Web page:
Fabric is just fabric – isn't it?For most people, a pair of trousers is made of fabric – but for those who work in the industry, there are many different types of fabric: twill, canvas, corduroy, etc. Then there are combinations of fibres. Most people are no doubt aware that there is a difference between wool and cotton and also perhaps have an opinion as to what kinds of fabric they prefer.
The combination of fibres, the way the fabric has been woven and how tough the fabric is are what gives the fabric its own particular look. As trouser experts, we at Sunwill are very conscious of all these factors every single time we choose the material for our trousers.
Under the section Product qualities you will find descriptions of some of those fibres we use (e.g. cotton, wool and silk) together with explanations of some of the technical properties we add to the fabrics to make them wholly unique.
Below, you can see some of the typical weaves used in trouser material. Many other types of weave exist – and the weaves change character depending on the type of fibre and the thickness of the yarn it is woven with.
Types of Weave
The plain weave, or linen weave as it is also called, is the simplest of all types of weave. Here, the threads are woven together one after the other. This weave is one of the strongest weaves, as the threads are constantly crossing over each other.
The Oxford weave is a variation of the plain weave. Here two threads simply run parallel – i.e. two horizontal weft threads cross over two vertical warp threads. This gives more structure to the fabric.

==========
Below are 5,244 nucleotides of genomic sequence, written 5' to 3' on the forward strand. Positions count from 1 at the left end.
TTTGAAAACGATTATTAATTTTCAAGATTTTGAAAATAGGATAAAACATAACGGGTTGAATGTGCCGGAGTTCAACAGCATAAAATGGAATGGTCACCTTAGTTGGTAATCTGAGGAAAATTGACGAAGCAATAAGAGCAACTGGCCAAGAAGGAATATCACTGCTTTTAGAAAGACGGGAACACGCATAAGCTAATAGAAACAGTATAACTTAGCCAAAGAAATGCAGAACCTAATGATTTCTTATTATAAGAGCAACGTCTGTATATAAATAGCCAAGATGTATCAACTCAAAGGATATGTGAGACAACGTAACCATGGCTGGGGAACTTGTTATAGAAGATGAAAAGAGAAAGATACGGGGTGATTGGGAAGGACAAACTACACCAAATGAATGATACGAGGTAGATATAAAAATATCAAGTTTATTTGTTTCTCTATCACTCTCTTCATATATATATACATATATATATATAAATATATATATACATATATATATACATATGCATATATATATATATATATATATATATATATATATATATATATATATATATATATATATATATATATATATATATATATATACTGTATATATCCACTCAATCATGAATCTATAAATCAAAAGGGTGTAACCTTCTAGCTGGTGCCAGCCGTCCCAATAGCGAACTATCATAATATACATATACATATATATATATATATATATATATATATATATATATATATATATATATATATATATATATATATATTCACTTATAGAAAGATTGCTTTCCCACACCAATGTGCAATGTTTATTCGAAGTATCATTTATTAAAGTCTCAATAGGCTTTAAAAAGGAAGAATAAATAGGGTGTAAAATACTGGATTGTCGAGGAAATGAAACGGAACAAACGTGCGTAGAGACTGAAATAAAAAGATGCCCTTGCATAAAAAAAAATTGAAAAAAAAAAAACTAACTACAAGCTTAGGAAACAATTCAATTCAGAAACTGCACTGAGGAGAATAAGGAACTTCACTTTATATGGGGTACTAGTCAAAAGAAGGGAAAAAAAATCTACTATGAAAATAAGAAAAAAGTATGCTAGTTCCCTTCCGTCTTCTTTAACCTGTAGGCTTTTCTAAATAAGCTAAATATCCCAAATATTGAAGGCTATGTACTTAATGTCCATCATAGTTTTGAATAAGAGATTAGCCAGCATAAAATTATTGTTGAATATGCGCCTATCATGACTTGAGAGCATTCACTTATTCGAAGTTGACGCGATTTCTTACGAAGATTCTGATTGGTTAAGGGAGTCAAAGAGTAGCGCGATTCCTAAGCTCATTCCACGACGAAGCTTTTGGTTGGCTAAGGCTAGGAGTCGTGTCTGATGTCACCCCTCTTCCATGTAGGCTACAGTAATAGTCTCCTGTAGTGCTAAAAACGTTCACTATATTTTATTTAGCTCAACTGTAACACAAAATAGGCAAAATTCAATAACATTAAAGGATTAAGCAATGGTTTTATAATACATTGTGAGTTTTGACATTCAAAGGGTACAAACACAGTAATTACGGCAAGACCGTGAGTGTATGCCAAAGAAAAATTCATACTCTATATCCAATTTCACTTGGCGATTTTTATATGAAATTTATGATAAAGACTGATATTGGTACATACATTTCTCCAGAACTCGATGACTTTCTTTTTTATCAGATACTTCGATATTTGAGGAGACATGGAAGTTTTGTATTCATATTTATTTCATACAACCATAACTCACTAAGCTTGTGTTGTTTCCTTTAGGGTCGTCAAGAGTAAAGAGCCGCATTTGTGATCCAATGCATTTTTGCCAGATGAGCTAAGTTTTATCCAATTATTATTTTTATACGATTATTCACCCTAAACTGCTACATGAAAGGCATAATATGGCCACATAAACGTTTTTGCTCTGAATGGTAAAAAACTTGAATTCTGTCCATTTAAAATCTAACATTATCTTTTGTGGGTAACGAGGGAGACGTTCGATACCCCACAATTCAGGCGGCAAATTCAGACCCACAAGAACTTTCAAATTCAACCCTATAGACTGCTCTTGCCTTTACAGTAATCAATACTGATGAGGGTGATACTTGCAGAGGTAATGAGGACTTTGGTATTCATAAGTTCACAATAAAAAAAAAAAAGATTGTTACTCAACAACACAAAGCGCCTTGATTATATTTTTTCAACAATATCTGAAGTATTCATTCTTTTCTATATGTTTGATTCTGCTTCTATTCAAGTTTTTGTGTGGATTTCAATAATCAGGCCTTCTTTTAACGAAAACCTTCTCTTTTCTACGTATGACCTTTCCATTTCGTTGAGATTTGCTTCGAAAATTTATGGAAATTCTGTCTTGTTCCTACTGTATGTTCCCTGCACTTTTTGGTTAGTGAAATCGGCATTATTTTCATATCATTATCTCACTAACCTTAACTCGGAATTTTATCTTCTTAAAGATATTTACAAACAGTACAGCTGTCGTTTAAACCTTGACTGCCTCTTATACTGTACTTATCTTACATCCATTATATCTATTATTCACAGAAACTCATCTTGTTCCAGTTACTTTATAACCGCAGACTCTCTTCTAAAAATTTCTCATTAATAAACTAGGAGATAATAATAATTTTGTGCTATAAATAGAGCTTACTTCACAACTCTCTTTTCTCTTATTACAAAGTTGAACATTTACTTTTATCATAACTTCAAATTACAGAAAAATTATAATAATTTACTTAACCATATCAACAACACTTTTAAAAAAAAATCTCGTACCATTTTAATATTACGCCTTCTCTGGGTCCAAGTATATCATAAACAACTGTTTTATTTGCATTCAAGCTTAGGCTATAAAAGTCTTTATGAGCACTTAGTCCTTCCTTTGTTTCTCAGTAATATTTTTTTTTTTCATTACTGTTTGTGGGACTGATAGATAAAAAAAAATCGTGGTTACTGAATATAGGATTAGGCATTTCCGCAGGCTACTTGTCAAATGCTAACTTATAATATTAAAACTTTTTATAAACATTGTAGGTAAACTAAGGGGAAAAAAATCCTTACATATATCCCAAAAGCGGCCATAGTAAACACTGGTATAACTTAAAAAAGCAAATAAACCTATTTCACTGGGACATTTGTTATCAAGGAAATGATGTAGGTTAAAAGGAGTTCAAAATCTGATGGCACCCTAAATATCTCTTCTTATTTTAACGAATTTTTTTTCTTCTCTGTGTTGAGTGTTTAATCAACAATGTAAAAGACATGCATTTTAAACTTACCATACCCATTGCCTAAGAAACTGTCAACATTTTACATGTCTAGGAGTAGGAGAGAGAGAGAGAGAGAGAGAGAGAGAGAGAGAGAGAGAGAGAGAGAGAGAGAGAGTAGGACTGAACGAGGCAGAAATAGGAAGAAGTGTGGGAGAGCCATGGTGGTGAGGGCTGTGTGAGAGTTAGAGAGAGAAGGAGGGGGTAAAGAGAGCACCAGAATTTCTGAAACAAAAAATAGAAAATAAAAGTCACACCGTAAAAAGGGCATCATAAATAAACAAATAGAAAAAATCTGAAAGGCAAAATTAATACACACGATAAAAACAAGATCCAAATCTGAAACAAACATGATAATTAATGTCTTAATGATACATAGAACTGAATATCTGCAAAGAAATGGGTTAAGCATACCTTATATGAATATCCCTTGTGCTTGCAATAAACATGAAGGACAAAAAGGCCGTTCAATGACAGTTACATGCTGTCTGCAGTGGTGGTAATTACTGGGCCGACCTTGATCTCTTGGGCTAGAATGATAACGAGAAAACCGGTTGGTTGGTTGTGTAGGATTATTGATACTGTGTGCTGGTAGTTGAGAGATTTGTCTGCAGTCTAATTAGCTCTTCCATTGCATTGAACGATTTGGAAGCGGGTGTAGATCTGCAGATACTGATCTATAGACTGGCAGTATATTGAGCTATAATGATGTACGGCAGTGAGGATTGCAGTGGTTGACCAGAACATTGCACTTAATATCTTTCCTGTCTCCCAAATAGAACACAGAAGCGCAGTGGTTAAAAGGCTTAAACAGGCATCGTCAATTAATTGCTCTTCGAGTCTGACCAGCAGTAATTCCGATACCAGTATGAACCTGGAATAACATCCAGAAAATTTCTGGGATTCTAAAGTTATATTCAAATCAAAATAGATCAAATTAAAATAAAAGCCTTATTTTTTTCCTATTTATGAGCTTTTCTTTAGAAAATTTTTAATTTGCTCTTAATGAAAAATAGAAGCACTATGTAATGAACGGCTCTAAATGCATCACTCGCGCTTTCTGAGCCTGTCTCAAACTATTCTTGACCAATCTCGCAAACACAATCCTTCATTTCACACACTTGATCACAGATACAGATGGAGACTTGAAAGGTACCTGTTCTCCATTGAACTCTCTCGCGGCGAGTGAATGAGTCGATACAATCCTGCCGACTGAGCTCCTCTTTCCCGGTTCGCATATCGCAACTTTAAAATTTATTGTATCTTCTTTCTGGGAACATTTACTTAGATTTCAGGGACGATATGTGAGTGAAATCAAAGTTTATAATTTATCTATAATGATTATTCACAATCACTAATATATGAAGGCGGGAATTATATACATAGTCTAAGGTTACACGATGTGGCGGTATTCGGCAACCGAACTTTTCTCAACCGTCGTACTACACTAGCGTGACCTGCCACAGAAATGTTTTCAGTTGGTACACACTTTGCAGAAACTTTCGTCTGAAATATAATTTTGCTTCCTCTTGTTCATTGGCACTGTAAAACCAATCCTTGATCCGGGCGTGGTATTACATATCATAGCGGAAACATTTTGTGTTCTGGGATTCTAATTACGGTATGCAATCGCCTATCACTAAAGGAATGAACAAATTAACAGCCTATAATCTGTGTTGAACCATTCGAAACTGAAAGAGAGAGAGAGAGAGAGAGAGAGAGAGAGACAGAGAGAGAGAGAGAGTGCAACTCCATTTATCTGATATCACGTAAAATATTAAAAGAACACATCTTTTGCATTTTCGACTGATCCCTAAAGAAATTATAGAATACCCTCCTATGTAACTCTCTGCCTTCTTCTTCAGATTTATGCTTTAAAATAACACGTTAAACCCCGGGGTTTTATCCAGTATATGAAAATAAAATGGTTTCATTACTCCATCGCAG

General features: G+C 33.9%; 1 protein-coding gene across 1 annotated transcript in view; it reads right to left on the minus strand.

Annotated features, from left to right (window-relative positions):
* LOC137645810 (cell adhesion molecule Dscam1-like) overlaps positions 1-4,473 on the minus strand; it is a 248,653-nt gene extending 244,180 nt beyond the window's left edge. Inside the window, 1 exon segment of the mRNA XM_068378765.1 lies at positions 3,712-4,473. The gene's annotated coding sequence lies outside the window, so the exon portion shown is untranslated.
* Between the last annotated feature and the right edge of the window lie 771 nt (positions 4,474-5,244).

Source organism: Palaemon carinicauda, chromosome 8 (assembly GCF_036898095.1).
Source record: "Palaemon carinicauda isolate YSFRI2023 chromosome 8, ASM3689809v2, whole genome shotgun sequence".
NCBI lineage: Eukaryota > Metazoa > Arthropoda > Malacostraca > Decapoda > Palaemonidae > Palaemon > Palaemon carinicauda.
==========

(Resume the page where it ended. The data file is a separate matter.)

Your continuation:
The Twill weave creates a diagonal pattern in the fabric. Depending on which technique is used in the weave, the diagonal pattern will get different pitches, and you can thus find Twill material with different patterns. This type is also the most commonly-used weave for denim. Here one of the threads is white and the other coloured, which is what gives denim its characteristic appearance.
The herringbone weave is a variation of the twill weave. The threads are woven so that a herringbone pattern appears in the fabric. Just as with twill weaves, a herringbone weave has countless variations, which give different appearances to the fabric.
A dobby weave is usually an advanced design, which is used to create a particular texture in the fabric. Dobby weaves often comprise several different thicknesses of yarn and weave techniques, e.g. small twill edges on a plain weave or a zigzag pattern.
Contrary to popular opinion, satin is a type of weave and not a fibre. That is to say that many types of satin exist, from cotton satin and polyester satin to silk satin. The satin weave gives the fabric an especially shiny surface, which is often associated with exclusive fabrics.
Velvet is characterised by its soft surface. It is the small threads sticking up out of the fabric that gives it its soft 'pile' or surface. The fabric is woven and then cut apart so that the soft pile emerges. There are many variations of velvet. For example ribbed velvet (such as corduroy), where the soft surface lies in ridges. These ridges can vary in width and are separated by an area where the material has not been cut apart.